Actually I could go on. Let’s see, there’s my first car, a Jeep, constantly with the top off. A brief period with a Nissan Sentra followed by a Mazda RX-7 with a sunroof , then a Toyota Celica with a sunroof, and then a SAAB with, you guessed it, a sunroof! Now I'm back to a Jeep, but a Commander, no sunroof, but it's a little too late. I used to love tanning my (at that time) balding head well into my early 30’s. I would drive from Sacramento to the bay area and back regularly and keep the sunroof open the entire day, relishing that tan by mid-summer after a few burnings, and peelings. While I’m confessing, I also used to buy sun in and spray my hair and use a blow dryer to get it even more blond, and I once ate an entire box of Famous Amos chocolate chip cookies while sitting in my hotel room on a business trip…OK, not sure what that had to do with actinic keratosis but, well, sometimes a confession just feels right.
So I was content to keep going to the dermatologist and getting some 15 to 20 spots burned off every 9 months or so. Two visits ago I finally admitted to my dermatologist that I had crummy insurance, and that each time I went in it was pretty pricey. I think I had probably read something online telling me to mention this, and that Dr.’s would often give you a cash discount, or just flat out take pity on you. He did, at first, and he told me I only owed him $50 payable up front. The rest of the bill came by mail, but for a month at least I thought I had a deal!
The last time I went in, just after the Lake Tahoe 100 miler in July, getting the spots burned off causes a bit of pain and a week or two of scabbing, so I thought I’d save myself a little bit of the pain I often feel trying to run while scabby and I’d do it while recovering from a nice, 100 mile run. At that appointment, Dr. Bass told me that I might want to think about a “chemical chemotherapy” treatment at some point in the future. He told me that the cream was expensive (try $275 a tube!) but that if done correctly one might not need to return for a few years! I was in…and then he told me about the treatment. He said that it wasn’t pretty, that it took a few weeks and it could be painful, itchy, etc. I filed it in my then-scabbed head and left the office.
Let me be clear, once those scabs heal, there is typically a period of a few months where, as a guy who shaves his head a couple of times a week, it’s pure joy! At those times, my head becomes cue-ball like, pristine, SMOOTH and it’s wonderful. If you catch me during one of these times I’ll encourage you to give my head a rub, which my wife has since told me is pretty creepy. Well, after this treatment in July / early August, I was feeling a rather large dry patch right on the top of my forehead by October or early November. I couldn’t wait until summer (I can’t lie, I’m noticing more and more OCD-like tendencies in my advancing age. Every time I shaved my head I worried about cutting this particular patch), so I called Dermatology Consultants of Sacramento (Dr. Bass) and set up an appointment to go in and get the cream. The advice nurse, when setting up the appointment, suggested I wait until after Christmas. “You don’t want to be in all those holiday pictures looking like that!” she said. I really didn’t know what she was talking about, and I was a bit persistent telling her I’d rather just get it over with, but she eventually talked me into waiting until January 3rd to go in.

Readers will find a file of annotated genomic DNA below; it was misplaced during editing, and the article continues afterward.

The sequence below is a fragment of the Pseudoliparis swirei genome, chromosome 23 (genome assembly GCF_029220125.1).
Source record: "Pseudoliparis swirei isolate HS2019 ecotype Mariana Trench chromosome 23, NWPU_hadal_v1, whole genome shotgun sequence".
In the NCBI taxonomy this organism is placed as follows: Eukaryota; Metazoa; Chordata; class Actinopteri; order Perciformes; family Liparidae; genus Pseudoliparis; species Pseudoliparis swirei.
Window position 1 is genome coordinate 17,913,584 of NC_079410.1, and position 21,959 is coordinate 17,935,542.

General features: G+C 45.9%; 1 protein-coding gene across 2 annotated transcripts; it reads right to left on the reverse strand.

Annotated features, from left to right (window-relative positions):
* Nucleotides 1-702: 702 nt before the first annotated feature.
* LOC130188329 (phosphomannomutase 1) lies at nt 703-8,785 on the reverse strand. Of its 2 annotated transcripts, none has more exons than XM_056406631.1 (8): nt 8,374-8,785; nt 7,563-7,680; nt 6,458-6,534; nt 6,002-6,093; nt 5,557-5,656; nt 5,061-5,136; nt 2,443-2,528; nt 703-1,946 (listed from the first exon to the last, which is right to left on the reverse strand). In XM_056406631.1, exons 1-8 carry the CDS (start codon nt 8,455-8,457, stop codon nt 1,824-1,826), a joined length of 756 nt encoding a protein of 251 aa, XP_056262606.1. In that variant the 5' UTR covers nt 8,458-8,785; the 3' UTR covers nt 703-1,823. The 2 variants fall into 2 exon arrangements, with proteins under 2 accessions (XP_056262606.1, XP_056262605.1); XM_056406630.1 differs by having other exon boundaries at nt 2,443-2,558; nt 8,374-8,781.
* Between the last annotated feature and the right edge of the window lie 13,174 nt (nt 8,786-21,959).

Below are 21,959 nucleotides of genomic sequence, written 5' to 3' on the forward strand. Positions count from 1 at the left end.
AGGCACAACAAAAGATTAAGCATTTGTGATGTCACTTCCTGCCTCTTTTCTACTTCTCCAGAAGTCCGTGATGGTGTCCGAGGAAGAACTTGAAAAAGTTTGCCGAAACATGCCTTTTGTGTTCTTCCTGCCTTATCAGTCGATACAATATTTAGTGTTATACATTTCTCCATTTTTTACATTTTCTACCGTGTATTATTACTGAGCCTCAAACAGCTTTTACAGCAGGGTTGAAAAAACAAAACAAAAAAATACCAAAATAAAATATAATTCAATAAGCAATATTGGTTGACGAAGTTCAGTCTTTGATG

I can honestly say I didn’t think about it again, and when January hit, we had a pretty important work meeting with a new start up I’m trying to get off the ground on the 3rd so I almost cancelled my appointment in order to prepare. But I decided to go ahead and get the prescription for the cream at the very least and after a quick call attempting to get it over the phone on the 2nd, I was told that I definitely needed to come in to see the Dr.
During my appointment, Dr. Bass told me what to expect those first few days. He said to apply a dime sized drop into the palm of my hand, and then take small dots of the cream on a finger and cover my head, and then rub those smaller dots into my scalp twice a day (washing my head before the 2nd application). The cream was called Fluorouracil, and a quick Google search showed that it contained the drug fluorouracil, an active ingredient in chemotherapy medication typically administered via IV. This was the real deal! Dr. Bass said that it went to work on the pre-cancerous cells and attacked them at the cellular level, killing them, and that I could expect to see a series of red dots where the cream found the sun damaged cells. Any area of my skin not containing these cells would have no reaction to the cream. After a slight delay at the pharmacy (the pharmacist couldn’t fully read the prescription, asking me if I needed anything added to the cream? I have to say here that I said, “Sure, how about a little Rogaine mixed with some Miracle Grow” but it played to no laughs in the Target pharmacy). I started the cream on Wednesday, January 4, 2012 in the evening. I was to wash my head and then apply. I gave my head one final shave that morning so the first applications were easy. In my mind, my head burned a bit, but I don’t know if that was simply in my head, or if there was indeed a little irritation?
I took a picture, I guess you can call it before. You can just see my big old watermelon sized head with not much going on. I proceeded to take pictures over the next three weeks. I hope you haven’t eaten, it’s pretty crazy what’s about to go down. And can I just say that I’ve never been a huge fan of my looks, I know I’m not a heart throb, but looking at pictures of my big bald head is not a big ego boost, so take these photos for the spirit for which they are intended…for medical purposes only, and I’m sure some wiseguy will download one off of Google Images some day and use it as a reason to GET hair plugs!